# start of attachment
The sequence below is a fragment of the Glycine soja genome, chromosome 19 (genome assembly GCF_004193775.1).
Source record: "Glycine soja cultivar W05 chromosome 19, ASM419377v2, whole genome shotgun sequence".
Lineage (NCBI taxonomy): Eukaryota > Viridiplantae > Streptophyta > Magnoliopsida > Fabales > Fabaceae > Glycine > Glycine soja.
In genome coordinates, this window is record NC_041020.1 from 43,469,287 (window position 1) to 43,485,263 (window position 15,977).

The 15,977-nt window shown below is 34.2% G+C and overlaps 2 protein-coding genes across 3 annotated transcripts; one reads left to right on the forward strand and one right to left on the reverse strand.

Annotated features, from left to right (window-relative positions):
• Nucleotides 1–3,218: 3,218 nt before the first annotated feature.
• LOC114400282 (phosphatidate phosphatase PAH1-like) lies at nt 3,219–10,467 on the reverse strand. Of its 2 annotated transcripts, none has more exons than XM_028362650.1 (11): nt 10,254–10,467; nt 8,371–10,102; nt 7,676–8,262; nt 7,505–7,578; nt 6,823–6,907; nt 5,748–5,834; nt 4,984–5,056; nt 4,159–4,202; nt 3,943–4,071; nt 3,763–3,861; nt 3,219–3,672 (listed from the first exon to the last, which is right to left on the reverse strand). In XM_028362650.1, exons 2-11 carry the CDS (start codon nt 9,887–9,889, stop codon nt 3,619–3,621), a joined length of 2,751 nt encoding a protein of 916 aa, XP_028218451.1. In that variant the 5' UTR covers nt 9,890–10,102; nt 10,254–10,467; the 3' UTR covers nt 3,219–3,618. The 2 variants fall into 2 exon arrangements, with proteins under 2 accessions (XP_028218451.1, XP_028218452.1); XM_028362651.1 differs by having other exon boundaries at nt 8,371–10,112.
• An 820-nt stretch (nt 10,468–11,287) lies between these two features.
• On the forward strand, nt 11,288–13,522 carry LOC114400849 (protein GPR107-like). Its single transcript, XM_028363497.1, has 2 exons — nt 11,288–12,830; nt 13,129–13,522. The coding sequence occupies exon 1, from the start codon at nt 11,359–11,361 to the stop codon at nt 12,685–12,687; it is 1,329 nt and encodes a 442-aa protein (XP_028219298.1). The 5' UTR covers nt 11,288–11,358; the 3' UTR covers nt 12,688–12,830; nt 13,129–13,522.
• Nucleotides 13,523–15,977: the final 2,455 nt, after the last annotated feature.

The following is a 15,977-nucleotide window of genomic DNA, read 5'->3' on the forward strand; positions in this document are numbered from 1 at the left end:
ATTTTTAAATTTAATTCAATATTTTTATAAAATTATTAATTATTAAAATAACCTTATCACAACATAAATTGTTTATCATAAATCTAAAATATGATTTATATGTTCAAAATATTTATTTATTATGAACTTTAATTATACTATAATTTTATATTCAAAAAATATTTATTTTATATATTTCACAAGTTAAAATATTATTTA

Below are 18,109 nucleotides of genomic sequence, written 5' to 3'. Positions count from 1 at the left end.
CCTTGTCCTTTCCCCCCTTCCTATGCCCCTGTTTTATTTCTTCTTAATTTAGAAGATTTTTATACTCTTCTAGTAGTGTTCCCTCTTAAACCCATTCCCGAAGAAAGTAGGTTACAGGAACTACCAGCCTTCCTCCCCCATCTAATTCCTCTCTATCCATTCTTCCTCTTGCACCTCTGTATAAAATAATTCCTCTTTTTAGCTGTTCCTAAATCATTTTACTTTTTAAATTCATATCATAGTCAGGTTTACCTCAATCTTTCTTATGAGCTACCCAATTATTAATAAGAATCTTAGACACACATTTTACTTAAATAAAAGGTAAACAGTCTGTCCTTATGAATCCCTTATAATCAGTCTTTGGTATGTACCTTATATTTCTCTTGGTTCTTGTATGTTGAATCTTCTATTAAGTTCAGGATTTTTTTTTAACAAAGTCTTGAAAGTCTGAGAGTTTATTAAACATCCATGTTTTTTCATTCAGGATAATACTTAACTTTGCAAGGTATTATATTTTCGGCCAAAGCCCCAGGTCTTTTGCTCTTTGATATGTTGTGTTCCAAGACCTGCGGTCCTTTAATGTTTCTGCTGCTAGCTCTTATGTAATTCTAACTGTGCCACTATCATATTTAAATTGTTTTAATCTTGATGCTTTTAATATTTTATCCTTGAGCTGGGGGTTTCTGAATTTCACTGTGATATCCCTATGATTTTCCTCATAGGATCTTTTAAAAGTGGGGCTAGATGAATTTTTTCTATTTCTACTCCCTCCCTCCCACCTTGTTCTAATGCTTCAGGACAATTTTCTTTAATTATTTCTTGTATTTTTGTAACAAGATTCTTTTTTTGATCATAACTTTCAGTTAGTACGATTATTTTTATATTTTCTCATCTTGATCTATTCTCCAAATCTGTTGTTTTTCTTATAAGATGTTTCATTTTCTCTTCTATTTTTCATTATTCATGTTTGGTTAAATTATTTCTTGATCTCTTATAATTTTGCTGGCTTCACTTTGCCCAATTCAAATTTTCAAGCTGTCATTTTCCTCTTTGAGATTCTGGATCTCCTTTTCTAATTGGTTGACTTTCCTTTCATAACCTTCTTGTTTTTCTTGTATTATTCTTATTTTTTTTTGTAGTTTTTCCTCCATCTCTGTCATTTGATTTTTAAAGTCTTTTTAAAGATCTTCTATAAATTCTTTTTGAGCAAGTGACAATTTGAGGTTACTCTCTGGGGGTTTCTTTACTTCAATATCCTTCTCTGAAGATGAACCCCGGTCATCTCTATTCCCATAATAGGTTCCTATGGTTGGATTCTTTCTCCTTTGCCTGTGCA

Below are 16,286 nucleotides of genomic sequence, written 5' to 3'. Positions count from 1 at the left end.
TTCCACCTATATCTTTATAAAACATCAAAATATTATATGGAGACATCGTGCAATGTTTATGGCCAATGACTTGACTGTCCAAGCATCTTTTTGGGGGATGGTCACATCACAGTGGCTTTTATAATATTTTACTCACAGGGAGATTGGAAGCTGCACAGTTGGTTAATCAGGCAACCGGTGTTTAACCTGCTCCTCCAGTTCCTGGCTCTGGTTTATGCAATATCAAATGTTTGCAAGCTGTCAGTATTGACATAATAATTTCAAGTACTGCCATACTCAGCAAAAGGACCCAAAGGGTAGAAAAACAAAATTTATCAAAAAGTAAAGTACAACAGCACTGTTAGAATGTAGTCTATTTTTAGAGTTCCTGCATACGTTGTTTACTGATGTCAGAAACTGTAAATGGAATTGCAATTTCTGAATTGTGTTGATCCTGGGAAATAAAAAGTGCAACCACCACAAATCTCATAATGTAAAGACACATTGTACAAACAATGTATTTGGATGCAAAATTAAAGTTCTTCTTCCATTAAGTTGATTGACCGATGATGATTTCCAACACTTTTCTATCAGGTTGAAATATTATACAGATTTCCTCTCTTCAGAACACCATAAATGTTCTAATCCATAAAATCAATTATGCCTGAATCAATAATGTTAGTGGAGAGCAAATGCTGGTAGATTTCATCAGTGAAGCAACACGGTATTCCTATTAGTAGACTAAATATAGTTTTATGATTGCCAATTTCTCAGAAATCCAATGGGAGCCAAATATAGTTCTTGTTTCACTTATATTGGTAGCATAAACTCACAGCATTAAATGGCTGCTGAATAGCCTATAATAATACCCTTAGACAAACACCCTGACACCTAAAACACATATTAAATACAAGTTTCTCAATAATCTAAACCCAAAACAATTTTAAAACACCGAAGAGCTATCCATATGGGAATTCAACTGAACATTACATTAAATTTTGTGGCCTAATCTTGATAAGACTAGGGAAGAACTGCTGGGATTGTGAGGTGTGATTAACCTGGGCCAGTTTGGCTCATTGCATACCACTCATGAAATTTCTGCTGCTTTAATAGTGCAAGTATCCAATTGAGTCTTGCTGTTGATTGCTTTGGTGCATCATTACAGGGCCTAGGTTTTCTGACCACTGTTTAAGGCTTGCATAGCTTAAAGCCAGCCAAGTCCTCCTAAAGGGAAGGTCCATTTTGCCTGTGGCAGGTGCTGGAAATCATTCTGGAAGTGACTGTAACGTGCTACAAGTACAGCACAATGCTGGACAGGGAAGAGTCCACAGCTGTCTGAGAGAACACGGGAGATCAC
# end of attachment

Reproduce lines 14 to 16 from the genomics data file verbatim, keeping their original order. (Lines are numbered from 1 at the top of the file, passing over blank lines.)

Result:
Below are 18,109 nucleotides of genomic sequence, written 5' to 3'. Positions count from 1 at the left end.
CCTTGTCCTTTCCCCCCTTCCTATGCCCCTGTTTTATTTCTTCTTAATTTAGAAGATTTTTATACTCTTCTAGTAGTGTTCCCTCTTAAACCCATTCCCGAAGAAAGTAGGTTACAGGAACTACCAGCCTTCCTCCCCCATCTAATTCCTCTCTATCCATTCTTCCTCTTGCACCTCTGTATAAAATAATTCCTCTTTTTAGCTGTTCCTAAATCATTTTACTTTTTAAATTCATATCATAGTCAGGTTTACCTCAATCTTTCTTATGAGCTACCCAATTATTAATAAGAATCTTAGACACACATTTTACTTAAATAAAAGGTAAACAGTCTGTCCTTATGAATCCCTTATAATCAGTCTTTGGTATGTACCTTATATTTCTCTTGGTTCTTGTATGTTGAATCTTCTATTAAGTTCAGGATTTTTTTTTAACAAAGTCTTGAAAGTCTGAGAGTTTATTAAACATCCATGTTTTTTCATTCAGGATAATACTTAACTTTGCAAGGTATTATATTTTCGGCCAAAGCCCCAGGTCTTTTGCTCTTTGATATGTTGTGTTCCAAGACCTGCGGTCCTTTAATGTTTCTGCTGCTAGCTCTTATGTAATTCTAACTGTGCCACTATCATATTTAAATTGTTTTAATCTTGATGCTTTTAATATTTTATCCTTGAGCTGGGGGTTTCTGAATTTCACTGTGATATCCCTATGATTTTCCTCATAGGATCTTTTAAAAGTGGGGCTAGATGAATTTTTTCTATTTCTACTCCCTCCCTCCCACCTTGTTCTAATGCTTCAGGACAATTTTCTTTAATTATTTCTTGTATTTTTGTAACAAGATTCTTTTTTTGATCATAACTTTCAGTTAGTACGATTATTTTTATATTTTCTCATCTTGATCTATTCTCCAAATCTGTTGTTTTTCTTATAAGATGTTTCATTTTCTCTTCTATTTTTCATTATTCATGTTTGGTTAAATTATTTCTTGATCTCTTATAATTTTGCTGGCTTCACTTTGCCCAATTCAAATTTTCAAGCTGTCATTTTCCTCTTTGAGATTCTGGATCTCCTTTTCTAATTGGTTGACTTTCCTTTCATAACCTTCTTGTTTTTCTTGTATTATTCTTATTTTTTTTTGTAGTTTTTCCTCCATCTCTGTCATTTGATTTTTAAAGTCTTTTTAAAGATCTTCTATAAATTCTTTTTGAGCAAGTGACAATTTGAGGTTACTCTCTGGGGGTTTCTTTACTTCAATATCCTTCTCTGAAGATGAACCCCGGTCATCTCTATTCCCATAATAGGTTCCTATGGTTGGATTCTTTCTCCTTTGCCTGTGCA

Below are 16,286 nucleotides of genomic sequence, written 5' to 3'. Positions count from 1 at the left end.